Friday, March 22, 2019

Episode 152: The Kitchen Sink

We discuss the kitchen sink school of game design, with Alexei Pepers and Darren Grey.

You can download the mp3 of the podcast, play it in the embedded player below, or you can follow us on iTunes.

Synopsis & Useful Links
  • Interactions with the sink in Nethack
  • Developing flavour and interest in game content using kitchen sink design 
  • Hand crafted flavour (eg. Dwarf Fortress) vs procedurally generated content
  • 'If statement' technical design of Nethack
  • Tanya Short - Writing Modular Characters for System-Driven Games
  • The modern roguelike design ethos of anti-kitchen sink (eg. Brogue, DoomRL, Hoplite)
  • Kitchen sink complexity vs modern design simplicity
  • Nethack and kitchen sink designs influence on how roguelikes are perceived
  • Supermassive roguelikes - Dwarf Fortress Adventure Mode, GenRogue, Ultima Ratio Regum, Caves of Qud, Catatclysm DDA
  • Games rich in procedural generation and balancing the effective limits (random noise vs flavourful content)
  • Alexei’s favourite kitchen sink mechanic: Nethack’s kitchen sink
  • Darren's favourite kitchen sink mechanic: Choking to death on your own vomit if paralysed whilst sick in ADOM
Related episodes: 84 Nethack, 121 Simulation, 144 AI, 149 Chaos Theory


  1. This comment has been removed by the author.

    1. Nice. I actually just came on the page due to something that happened recently, in the industry, concerning a Roguelite. (Most notably, the Crypt of the NecroDancer getting the official keys to produce a game with the Zelda license after the success of their first game)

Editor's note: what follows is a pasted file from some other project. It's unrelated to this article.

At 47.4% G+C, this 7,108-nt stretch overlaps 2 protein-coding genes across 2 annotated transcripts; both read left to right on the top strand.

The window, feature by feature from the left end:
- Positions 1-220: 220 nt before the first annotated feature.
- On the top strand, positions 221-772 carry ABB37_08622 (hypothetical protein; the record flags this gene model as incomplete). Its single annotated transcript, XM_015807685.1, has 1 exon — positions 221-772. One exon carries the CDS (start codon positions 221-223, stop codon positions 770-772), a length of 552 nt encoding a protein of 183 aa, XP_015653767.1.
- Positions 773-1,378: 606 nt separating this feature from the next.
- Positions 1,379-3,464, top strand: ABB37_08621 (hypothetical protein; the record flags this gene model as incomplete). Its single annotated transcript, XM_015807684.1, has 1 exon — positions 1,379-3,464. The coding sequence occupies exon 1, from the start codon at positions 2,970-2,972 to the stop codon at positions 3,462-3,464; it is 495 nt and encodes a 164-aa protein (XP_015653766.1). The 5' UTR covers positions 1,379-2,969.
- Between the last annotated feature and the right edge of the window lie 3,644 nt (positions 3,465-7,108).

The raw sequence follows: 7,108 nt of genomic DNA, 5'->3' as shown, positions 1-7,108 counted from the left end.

Still. I remember playing Nethack first back in the 90s and seeing so much stuff being added as it went. Oddly enough, there was still so many gameplay Easter eggs I never discovered, at the time. I still kind of played Nethack more at the basic strategy level and tried not to bother with stuff that had a degree of random-ness to me. Random gets me killed and usually, the more I could avoid it, the better. Still, it was fun to experiment. Like the classic levitation and then kick the thing in front of you. Alas, it’s been a while since I last played it, giving more time to DCSS these days.

  2. This comment has been removed by a blog administrator.

  3. This comment has been removed by a blog administrator.

  4. This comment has been removed by a blog administrator.

  5. This comment has been removed by the author.

  6. In a post-internet world where guides are simply a click away, it seems kitchen sink design has lost its charm. In the old days, the only way to understand a system was to rigorously poke and prod at it. These days, understanding of a kitchen sink game system can easily be found in a wiki page. This is why proc generation is a lot more interesting to me. I would even go so far as to say that the recent popularity of proc generation today has evolved as a necessity to prevent players from "cheating" with guides.